“A successful college president once complained to me, I’m so busy that I’m going to have to get a helicopter! Well, I answered, you’ll be ahead so long as you’re the only president who has one. But don’t get it. Everyone will expect more out of you.”

“The more a thing tends to be permanent, the more it tends to be lifeless.”

“The world is filled with love-play, from animal lust to sublime compassion.”

“Through our eyes, the universe is perceiving itself. Through our ears, the universe is listening to its harmonies. We are the witnesses through which the universe becomes conscious of its glory, of its magnificence.”

“Things are as they are. Looking out into the universe at night, we make no comparisons between right and wrong stars, nor between well and badly arranged constellations.”

“You are a function of what the whole universe is doing in the same way that a wave is a function of what the whole ocean is doing.”

“The meaning of life is just to be alive. It is so plain and so obvious and so simple. And yet, everybody rushes around in a great panic as if it were necessary to achieve something beyond themselves.”

“The art of living… is neither careless drifting on the one hand nor fearful clinging to the past on the other. It consists in being sensitive to each moment, in regarding it as utterly new and unique, in having the mind open and wholly receptive.”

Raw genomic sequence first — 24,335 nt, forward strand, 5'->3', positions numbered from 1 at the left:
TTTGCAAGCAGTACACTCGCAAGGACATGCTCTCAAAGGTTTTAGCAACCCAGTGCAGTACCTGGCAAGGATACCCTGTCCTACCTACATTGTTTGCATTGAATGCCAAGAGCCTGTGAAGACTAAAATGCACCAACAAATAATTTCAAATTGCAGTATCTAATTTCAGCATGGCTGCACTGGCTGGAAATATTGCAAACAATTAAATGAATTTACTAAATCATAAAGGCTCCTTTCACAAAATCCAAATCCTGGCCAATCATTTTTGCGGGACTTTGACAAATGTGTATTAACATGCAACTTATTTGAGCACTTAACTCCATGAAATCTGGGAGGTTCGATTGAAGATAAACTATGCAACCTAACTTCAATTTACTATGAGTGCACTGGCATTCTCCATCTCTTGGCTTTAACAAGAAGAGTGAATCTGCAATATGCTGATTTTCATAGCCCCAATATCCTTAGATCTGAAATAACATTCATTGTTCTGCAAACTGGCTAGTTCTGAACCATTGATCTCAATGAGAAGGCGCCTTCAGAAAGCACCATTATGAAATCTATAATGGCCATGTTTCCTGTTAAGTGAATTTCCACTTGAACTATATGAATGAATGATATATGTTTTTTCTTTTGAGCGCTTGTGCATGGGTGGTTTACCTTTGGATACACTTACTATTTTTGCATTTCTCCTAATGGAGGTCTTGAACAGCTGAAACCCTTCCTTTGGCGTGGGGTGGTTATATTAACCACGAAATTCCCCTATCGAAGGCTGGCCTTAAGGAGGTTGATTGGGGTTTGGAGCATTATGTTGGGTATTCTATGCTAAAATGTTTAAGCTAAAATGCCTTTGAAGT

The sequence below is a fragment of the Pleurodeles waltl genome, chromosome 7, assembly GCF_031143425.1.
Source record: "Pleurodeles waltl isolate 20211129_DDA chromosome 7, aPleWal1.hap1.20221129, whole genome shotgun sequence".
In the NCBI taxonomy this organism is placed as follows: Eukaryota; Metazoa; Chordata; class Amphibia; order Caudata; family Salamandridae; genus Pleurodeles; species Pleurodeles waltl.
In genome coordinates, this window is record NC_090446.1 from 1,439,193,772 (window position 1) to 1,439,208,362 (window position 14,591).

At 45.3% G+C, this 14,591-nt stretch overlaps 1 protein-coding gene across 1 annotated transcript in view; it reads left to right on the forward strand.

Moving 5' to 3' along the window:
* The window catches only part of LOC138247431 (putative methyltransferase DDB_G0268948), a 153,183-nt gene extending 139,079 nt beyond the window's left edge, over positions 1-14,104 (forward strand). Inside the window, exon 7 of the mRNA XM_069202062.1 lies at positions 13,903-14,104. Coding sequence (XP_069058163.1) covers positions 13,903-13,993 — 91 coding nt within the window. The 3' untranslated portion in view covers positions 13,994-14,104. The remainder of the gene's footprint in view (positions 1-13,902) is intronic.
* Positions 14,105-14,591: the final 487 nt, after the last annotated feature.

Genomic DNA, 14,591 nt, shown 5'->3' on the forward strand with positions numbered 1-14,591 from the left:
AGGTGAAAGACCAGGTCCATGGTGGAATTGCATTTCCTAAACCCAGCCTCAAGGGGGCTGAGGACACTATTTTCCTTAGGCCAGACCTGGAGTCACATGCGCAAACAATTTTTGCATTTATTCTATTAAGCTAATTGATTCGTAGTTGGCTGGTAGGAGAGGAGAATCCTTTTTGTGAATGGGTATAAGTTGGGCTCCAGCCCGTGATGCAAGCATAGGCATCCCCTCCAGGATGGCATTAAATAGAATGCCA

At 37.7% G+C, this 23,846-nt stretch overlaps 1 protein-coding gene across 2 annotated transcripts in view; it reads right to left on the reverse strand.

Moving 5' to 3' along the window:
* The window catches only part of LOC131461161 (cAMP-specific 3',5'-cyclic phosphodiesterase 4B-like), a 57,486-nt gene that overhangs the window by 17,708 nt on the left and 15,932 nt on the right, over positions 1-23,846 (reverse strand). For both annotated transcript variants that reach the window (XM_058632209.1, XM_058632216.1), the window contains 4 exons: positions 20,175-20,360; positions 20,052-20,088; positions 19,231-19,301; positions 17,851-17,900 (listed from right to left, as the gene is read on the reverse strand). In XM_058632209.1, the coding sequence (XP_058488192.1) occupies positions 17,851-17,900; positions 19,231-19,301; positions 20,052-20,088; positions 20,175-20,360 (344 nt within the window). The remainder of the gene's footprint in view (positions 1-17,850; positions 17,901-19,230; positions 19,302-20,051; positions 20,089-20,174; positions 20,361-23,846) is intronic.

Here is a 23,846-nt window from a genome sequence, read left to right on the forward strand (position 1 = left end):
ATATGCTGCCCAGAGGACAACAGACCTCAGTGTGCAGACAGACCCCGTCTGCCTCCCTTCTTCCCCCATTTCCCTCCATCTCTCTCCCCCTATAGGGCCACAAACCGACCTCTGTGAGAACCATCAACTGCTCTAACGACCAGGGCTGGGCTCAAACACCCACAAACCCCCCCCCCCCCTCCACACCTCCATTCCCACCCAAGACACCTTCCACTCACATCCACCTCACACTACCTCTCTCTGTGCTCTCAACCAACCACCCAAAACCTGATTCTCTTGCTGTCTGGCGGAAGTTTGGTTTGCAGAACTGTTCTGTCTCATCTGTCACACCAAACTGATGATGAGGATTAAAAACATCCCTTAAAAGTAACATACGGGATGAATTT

“Advice? I don’t have advice. Stop aspiring and start writing. If you’re writing, you’re a writer. Write like you’re a goddamn death row inmate and the governor is out of the country and there’s no chance for a pardon. Write like you’re clinging to the edge of a cliff, white knuckles, on your last breath, and you’ve got just one last thing to say, like you’re a bird flying over us and you can see everything, and please, for God’s sake, tell us something that will save us from ourselves. Take a deep breath and tell us your deepest, darkest secret, so we can wipe our brow and know that we’re not alone. Write like you have a message from the king. Or don’t. Who knows, maybe you’re one of the lucky ones who doesn’t have to.”